For this installment of our popular series of interviews with utility insiders, we sit down with Raiford Smith, vice president of corporate development and planning for CPS Energy to ask him what his San Antonio-based utility has in the works.
CPS Energy manages the largest renewable portfolio in Texas and the sixth-largest in the U.S. How did you get there? Was that planned? Was it natural organic growth? What was the process?
Smith: Our transition flows directly from our Vision 2020 strategy to 1) promote energy efficiency and demand response as an economic alternative, 2) provide customers in the Greater San Antonio region with more options for new products and services, and 3) transition from traditional generation sources to providing affordable, reliable, cleaner energy with a diverse portfolio of sustainable assets.
Through our Save for Tomorrow Energy Plan, or STEP, we have implemented energy efficiency incentives, weatherization for low income residents, rooftop and community solar, and robust demand response programs to reduce our community’s demand for power by 771 megawatts by 2020, enabling CPS Energy to be the leading demand response provider in Texas.
And while we’ve been a leader in wind resources (we are the largest off taker of wind of all municipally-owned utilities in the country), we have also made a robust investment in solar energy, with 130 MW of utility scale solar online now, with another 350 under construction, plus more than 20 MW of distributed rooftop solar. This has led to the development of the entire solar supply chain in San Antonio, attracting companies to our region, creating over 690 jobs, bringing $1.1M in local education initiatives, infrastructure investments of over $135M, and an $808M economic impact to our local economy to date.
Thus our emphasis on renewables has allowed us to grow our economy, infrastructure, and workforce while enhancing our generation portfolio.
What issues are you facing from that large portfolio and the grid evolution?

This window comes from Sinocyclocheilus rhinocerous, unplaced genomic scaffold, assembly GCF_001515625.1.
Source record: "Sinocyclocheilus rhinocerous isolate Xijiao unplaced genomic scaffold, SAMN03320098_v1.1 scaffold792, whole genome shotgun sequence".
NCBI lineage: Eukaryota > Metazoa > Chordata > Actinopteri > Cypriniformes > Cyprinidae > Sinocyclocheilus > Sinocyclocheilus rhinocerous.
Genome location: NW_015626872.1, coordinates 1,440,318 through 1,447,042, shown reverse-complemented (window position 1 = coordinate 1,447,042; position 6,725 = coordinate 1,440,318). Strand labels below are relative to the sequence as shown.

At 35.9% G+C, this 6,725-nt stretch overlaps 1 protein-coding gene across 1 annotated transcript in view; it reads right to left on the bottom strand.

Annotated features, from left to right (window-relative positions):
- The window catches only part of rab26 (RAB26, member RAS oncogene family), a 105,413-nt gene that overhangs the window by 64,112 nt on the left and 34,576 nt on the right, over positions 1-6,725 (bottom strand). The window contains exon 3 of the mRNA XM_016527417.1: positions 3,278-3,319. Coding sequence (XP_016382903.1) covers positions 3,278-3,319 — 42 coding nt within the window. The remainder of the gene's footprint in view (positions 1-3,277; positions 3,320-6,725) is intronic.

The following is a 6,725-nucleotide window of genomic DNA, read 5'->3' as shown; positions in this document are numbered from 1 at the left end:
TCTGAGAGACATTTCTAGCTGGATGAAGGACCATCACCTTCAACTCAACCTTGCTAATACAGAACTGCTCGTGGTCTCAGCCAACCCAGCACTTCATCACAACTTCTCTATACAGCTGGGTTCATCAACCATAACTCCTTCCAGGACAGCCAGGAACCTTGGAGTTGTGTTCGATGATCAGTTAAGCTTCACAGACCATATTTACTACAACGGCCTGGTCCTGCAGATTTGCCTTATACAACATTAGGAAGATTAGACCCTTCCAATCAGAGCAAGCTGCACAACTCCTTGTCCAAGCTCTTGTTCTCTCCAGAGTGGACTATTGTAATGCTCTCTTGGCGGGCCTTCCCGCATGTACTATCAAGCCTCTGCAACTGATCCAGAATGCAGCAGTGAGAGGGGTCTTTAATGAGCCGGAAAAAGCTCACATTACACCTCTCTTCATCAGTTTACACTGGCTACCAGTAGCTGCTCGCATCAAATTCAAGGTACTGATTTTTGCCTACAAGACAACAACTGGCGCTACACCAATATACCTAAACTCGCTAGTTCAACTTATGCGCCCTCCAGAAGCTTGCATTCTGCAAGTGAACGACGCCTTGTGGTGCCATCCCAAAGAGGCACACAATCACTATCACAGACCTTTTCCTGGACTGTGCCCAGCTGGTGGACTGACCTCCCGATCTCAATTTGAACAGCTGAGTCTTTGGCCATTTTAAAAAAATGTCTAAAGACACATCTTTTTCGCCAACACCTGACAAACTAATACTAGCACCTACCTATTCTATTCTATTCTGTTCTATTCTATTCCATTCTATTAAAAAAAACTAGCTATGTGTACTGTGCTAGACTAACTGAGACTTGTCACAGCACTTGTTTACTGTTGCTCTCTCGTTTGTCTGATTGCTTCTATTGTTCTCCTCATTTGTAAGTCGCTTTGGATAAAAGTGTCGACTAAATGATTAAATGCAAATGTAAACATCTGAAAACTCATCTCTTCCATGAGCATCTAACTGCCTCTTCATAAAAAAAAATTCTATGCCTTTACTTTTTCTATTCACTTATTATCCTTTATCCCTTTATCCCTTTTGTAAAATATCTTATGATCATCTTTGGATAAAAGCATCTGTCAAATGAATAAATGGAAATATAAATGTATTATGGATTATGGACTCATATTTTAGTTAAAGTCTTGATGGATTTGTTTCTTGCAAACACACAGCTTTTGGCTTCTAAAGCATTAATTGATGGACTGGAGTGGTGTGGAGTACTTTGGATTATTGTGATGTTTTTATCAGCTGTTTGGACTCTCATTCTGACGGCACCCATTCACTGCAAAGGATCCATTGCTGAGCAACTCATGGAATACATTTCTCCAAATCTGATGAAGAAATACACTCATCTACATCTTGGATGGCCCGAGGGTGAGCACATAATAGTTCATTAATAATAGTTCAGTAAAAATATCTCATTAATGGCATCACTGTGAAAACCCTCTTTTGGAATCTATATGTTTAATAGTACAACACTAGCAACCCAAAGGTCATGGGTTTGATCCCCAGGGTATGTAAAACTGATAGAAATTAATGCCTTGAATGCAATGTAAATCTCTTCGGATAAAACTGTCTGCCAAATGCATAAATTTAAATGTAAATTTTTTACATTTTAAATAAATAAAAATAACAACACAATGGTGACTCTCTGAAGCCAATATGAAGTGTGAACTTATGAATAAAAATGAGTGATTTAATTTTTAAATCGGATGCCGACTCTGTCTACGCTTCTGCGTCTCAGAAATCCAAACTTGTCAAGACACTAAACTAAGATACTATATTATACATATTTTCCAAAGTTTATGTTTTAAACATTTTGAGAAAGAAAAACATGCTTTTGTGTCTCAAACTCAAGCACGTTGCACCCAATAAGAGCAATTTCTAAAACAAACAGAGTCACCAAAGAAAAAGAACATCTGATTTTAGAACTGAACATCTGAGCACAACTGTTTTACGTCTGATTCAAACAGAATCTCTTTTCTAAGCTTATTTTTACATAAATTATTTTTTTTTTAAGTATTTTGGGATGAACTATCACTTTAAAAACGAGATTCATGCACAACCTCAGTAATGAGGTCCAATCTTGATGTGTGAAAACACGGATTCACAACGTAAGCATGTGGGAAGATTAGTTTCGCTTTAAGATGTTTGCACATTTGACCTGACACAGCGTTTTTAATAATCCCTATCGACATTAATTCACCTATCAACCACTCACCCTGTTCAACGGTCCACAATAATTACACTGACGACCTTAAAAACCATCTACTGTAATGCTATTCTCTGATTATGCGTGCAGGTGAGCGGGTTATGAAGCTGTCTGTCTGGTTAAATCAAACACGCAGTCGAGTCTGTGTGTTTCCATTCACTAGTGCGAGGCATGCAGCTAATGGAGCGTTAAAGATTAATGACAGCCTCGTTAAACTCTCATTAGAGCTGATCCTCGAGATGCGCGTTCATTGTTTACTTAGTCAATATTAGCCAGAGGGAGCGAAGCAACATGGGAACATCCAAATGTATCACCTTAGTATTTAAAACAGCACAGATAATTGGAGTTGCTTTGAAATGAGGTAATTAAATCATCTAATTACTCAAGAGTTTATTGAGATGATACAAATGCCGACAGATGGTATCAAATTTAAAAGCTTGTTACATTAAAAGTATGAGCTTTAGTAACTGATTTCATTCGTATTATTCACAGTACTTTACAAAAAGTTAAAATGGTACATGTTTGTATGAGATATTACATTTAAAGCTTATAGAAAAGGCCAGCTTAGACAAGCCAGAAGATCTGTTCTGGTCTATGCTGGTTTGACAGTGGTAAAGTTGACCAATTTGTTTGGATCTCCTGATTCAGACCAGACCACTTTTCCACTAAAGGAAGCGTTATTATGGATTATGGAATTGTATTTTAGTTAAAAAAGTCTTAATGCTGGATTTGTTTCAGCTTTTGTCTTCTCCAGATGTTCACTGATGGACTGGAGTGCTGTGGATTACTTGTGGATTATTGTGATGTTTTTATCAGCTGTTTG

Smith: A lot of the evolution of our grid has been, until recently, automating metering and implementing distribution automation. However, our next challenge is to use technology to scale customer integration of renewables, battery storage, EV, wind, microgrids, and lots of assets that are more distributed, in a cost effective manner so it becomes more “plug and play” rather than “plug and pray.”
In fact, we’ve launched a new rooftop PV program where CPS Energy will ‘rent’ residential and commercial customer rooftops to host 10MW of distributed solar installations. Additionally, CPS Energy will be able to utilize smart inverters installed at every PV installation. However, managing all of those inverters and the impacts from significant solar installations won’t be easy. We’ve partnered with Schneider Electric and other companies to model the impacts to our distribution grid and to determine what strategies we should pursue for mitigating any issues that arise.
How are you working to solve those issues?
Smith: We are on the front end of addressing the rise of distributed energy resources managing the growing volumes of customer data. We have been blessed to have a very resilient infrastructure, so we haven’t had some of the problems others have seen. But we can see a future where issues will arise, so we’re trying to get ahead through a variety of projects around grid interoperability, evaluating smart inverters, trying out new business models for solar adoption, and enhancing our use of analytics.
We are leveraging a number of Schneider Electric solutions to help us collect and analyze big data. For example, we are in the process of piloting Schneider Electric’s RL switch and controller for all new and replaced switches going forward. The solution will enable us to add automation and communication points throughout the distribution system where automation was previously unavailable. The data received will be used for big data analysis and feeder automation for remote monitoring and operating.
We also leverage Schneider Electric’s high-end internal meters, which are being used to interface with the Electric Reliability Council of Texas (ERCOT). We use Schneider Electric’s ION Meters, PowerLogic ION Enterprise software, and Schneider Electric services to support the software and metering. In addition to energy metering, we use the power quality functions available in Schneider Electric’s meters to monitor and improve system performance and to monitor and correct disturbances. In fact, these are the meters being installed in our company’s first microgrid installation at Joint Base San Antonio – Fort Sam Houston.